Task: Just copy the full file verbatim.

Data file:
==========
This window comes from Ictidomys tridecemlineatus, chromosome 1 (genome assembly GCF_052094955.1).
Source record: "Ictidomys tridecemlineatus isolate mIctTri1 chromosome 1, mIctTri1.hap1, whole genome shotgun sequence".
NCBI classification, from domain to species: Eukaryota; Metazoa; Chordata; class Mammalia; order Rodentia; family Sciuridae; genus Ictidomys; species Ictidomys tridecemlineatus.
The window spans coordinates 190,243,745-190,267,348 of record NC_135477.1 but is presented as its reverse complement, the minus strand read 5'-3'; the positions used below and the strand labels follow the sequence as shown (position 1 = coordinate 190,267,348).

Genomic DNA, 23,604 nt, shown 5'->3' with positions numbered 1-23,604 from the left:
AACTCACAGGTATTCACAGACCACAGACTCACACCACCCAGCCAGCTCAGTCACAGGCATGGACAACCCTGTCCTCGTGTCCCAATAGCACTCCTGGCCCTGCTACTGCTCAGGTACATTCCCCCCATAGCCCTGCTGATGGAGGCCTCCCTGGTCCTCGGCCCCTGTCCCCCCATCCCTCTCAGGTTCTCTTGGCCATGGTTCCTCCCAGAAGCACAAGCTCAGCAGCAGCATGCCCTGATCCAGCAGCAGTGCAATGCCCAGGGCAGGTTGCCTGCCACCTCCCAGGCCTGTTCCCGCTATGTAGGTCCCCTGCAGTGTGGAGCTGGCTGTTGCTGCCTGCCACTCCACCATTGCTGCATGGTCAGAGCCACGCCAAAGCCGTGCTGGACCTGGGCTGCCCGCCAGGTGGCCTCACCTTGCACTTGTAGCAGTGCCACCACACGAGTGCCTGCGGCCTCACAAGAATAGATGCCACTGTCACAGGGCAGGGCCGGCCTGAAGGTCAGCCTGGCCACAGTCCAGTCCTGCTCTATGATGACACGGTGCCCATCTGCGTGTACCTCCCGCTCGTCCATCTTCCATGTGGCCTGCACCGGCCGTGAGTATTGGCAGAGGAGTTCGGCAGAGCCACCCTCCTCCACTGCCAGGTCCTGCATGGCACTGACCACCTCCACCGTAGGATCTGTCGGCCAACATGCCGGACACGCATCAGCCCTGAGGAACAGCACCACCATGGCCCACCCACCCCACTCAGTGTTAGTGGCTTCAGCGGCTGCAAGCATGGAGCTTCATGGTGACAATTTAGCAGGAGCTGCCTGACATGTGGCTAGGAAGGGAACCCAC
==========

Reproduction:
This window comes from Ictidomys tridecemlineatus, chromosome 1 (genome assembly GCF_052094955.1).
Source record: "Ictidomys tridecemlineatus isolate mIctTri1 chromosome 1, mIctTri1.hap1, whole genome shotgun sequence".
NCBI classification, from domain to species: Eukaryota; Metazoa; Chordata; class Mammalia; order Rodentia; family Sciuridae; genus Ictidomys; species Ictidomys tridecemlineatus.
The window spans coordinates 190,243,745-190,267,348 of record NC_135477.1 but is presented as its reverse complement, the minus strand read 5'-3'; the positions used below and the strand labels follow the sequence as shown (position 1 = coordinate 190,267,348).

Genomic DNA, 23,604 nt, shown 5'->3' with positions numbered 1-23,604 from the left:
AACTCACAGGTATTCACAGACCACAGACTCACACCACCCAGCCAGCTCAGTCACAGGCATGGACAACCCTGTCCTCGTGTCCCAATAGCACTCCTGGCCCTGCTACTGCTCAGGTACATTCCCCCCATAGCCCTGCTGATGGAGGCCTCCCTGGTCCTCGGCCCCTGTCCCCCCATCCCTCTCAGGTTCTCTTGGCCATGGTTCCTCCCAGAAGCACAAGCTCAGCAGCAGCATGCCCTGATCCAGCAGCAGTGCAATGCCCAGGGCAGGTTGCCTGCCACCTCCCAGGCCTGTTCCCGCTATGTAGGTCCCCTGCAGTGTGGAGCTGGCTGTTGCTGCCTGCCACTCCACCATTGCTGCATGGTCAGAGCCACGCCAAAGCCGTGCTGGACCTGGGCTGCCCGCCAGGTGGCCTCACCTTGCACTTGTAGCAGTGCCACCACACGAGTGCCTGCGGCCTCACAAGAATAGATGCCACTGTCACAGGGCAGGGCCGGCCTGAAGGTCAGCCTGGCCACAGTCCAGTCCTGCTCTATGATGACACGGTGCCCATCTGCGTGTACCTCCCGCTCGTCCATCTTCCATGTGGCCTGCACCGGCCGTGAGTATTGGCAGAGGAGTTCGGCAGAGCCACCCTCCTCCACTGCCAGGTCCTGCATGGCACTGACCACCTCCACCGTAGGATCTGTCGGCCAACATGCCGGACACGCATCAGCCCTGAGGAACAGCACCACCATGGCCCACCCACCCCACTCAGTGTTAGTGGCTTCAGCGGCTGCAAGCATGGAGCTTCATGGTGACAATTTAGCAGGAGCTGCCTGACATGTGGCTAGGAAGGGAACCCAC